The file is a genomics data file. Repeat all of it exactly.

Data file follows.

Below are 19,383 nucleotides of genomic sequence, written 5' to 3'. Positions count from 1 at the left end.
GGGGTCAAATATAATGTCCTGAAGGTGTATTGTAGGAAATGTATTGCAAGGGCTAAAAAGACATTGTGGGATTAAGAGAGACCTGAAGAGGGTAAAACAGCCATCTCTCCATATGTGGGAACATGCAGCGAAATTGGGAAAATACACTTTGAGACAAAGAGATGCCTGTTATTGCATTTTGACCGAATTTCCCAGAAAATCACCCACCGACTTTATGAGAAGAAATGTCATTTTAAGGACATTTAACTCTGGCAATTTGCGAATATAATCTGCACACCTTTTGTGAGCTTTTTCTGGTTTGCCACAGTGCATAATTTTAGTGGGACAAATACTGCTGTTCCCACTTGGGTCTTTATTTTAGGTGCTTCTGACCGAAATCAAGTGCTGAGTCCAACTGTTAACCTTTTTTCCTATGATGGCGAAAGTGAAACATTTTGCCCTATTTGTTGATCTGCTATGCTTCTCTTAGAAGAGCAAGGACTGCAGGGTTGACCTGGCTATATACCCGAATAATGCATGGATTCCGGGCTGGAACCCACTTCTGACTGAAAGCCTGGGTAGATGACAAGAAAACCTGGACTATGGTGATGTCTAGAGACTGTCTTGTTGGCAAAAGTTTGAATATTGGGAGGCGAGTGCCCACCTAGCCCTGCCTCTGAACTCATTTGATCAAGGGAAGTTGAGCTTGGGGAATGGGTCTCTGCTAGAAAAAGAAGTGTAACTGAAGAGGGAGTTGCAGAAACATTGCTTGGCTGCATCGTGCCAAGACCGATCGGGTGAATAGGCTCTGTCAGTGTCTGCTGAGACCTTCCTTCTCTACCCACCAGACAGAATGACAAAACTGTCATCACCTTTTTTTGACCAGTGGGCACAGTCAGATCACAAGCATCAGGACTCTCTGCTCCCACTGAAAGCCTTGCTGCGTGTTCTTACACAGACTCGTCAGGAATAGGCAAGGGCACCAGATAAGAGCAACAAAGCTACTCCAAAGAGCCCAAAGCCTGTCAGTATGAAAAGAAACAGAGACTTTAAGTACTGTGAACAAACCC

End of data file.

Below are 19,383 nucleotides of genomic sequence, written 5' to 3'. Positions count from 1 at the left end.
GGGGTCAAATATAATGTCCTGAAGGTGTATTGTAGGAAATGTATTGCAAGGGCTAAAAAGACATTGTGGGATTAAGAGAGACCTGAAGAGGGTAAAACAGCCATCTCTCCATATGTGGGAACATGCAGCGAAATTGGGAAAATACACTTTGAGACAAAGAGATGCCTGTTATTGCATTTTGACCGAATTTCCCAGAAAATCACCCACCGACTTTATGAGAAGAAATGTCATTTTAAGGACATTTAACTCTGGCAATTTGCGAATATAATCTGCACACCTTTTGTGAGCTTTTTCTGGTTTGCCACAGTGCATAATTTTAGTGGGACAAATACTGCTGTTCCCACTTGGGTCTTTATTTTAGGTGCTTCTGACCGAAATCAAGTGCTGAGTCCAACTGTTAACCTTTTTTCCTATGATGGCGAAAGTGAAACATTTTGCCCTATTTGTTGATCTGCTATGCTTCTCTTAGAAGAGCAAGGACTGCAGGGTTGACCTGGCTATATACCCGAATAATGCATGGATTCCGGGCTGGAACCCACTTCTGACTGAAAGCCTGGGTAGATGACAAGAAAACCTGGACTATGGTGATGTCTAGAGACTGTCTTGTTGGCAAAAGTTTGAATATTGGGAGGCGAGTGCCCACCTAGCCCTGCCTCTGAACTCATTTGATCAAGGGAAGTTGAGCTTGGGGAATGGGTCTCTGCTAGAAAAAGAAGTGTAACTGAAGAGGGAGTTGCAGAAACATTGCTTGGCTGCATCGTGCCAAGACCGATCGGGTGAATAGGCTCTGTCAGTGTCTGCTGAGACCTTCCTTCTCTACCCACCAGACAGAATGACAAAACTGTCATCACCTTTTTTTGACCAGTGGGCACAGTCAGATCACAAGCATCAGGACTCTCTGCTCCCACTGAAAGCCTTGCTGCGTGTTCTTACACAGACTCGTCAGGAATAGGCAAGGGCACCAGATAAGAGCAACAAAGCTACTCCAAAGAGCCCAAAGCCTGTCAGTATGAAAAGAAACAGAGACTTTAAGTACTGTGAACAAACCC